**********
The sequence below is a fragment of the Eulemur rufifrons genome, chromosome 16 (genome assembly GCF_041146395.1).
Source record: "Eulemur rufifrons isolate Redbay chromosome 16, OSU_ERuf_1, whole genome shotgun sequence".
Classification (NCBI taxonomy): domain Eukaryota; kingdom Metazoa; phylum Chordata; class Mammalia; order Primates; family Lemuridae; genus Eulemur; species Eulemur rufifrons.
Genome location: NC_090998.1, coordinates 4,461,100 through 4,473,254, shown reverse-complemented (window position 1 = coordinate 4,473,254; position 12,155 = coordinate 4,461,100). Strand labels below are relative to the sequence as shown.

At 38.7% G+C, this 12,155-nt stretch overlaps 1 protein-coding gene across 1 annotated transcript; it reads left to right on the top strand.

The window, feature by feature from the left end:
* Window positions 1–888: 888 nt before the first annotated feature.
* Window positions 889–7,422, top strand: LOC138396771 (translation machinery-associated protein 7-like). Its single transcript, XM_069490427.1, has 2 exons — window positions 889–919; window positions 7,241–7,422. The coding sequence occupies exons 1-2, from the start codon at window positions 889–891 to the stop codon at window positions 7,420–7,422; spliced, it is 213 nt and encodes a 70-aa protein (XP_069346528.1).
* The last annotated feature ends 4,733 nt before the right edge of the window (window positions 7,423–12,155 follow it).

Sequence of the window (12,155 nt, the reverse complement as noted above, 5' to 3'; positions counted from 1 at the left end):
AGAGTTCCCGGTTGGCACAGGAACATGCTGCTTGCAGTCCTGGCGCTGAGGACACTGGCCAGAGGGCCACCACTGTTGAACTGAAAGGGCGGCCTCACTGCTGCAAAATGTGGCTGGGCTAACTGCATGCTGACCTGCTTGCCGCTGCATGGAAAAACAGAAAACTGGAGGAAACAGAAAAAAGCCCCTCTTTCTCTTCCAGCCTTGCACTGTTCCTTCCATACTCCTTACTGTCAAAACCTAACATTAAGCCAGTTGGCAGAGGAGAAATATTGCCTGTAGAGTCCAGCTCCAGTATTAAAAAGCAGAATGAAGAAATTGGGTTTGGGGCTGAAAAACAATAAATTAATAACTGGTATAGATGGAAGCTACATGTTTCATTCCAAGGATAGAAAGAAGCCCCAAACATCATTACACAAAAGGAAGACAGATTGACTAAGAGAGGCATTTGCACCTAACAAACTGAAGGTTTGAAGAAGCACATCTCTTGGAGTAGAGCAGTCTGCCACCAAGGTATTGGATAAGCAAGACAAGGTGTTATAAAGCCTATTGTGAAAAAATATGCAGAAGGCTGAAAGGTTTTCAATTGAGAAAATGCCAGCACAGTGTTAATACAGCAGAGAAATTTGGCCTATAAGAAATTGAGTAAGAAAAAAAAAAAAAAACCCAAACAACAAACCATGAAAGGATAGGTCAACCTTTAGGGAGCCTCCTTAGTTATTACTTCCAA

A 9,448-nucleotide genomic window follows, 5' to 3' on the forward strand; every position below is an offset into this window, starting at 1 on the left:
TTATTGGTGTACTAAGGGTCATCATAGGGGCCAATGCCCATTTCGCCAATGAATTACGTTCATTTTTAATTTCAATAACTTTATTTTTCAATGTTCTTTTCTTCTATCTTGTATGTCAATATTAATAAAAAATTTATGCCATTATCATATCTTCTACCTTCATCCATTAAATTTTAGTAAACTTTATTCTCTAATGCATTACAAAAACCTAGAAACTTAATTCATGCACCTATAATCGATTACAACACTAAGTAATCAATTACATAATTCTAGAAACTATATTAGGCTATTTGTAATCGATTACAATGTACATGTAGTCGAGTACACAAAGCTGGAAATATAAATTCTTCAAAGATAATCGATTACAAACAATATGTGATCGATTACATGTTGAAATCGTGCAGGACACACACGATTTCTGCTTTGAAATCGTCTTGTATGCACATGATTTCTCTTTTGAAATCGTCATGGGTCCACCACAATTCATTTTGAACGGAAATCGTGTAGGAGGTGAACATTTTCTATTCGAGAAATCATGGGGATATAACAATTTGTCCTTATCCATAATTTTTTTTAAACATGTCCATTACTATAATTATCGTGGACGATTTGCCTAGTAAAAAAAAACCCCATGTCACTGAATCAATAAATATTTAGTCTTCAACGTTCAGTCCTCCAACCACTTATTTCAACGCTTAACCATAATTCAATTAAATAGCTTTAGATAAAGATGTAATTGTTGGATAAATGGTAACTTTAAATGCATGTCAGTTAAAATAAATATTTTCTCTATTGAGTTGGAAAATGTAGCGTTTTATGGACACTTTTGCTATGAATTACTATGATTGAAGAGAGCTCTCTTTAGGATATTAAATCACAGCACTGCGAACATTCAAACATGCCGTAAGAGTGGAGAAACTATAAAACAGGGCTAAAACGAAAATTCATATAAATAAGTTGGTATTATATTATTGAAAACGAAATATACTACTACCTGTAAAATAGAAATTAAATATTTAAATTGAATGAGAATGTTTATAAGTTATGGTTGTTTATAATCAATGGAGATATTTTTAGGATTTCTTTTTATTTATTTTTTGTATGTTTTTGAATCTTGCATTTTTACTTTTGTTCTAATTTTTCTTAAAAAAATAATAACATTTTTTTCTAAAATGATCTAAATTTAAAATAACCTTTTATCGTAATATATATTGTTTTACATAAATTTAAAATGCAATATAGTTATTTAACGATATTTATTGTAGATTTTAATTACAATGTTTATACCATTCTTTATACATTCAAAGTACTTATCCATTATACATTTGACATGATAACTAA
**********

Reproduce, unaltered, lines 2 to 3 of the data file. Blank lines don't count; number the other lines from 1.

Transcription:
Source record: "Eulemur rufifrons isolate Redbay chromosome 16, OSU_ERuf_1, whole genome shotgun sequence".
Classification (NCBI taxonomy): domain Eukaryota; kingdom Metazoa; phylum Chordata; class Mammalia; order Primates; family Lemuridae; genus Eulemur; species Eulemur rufifrons.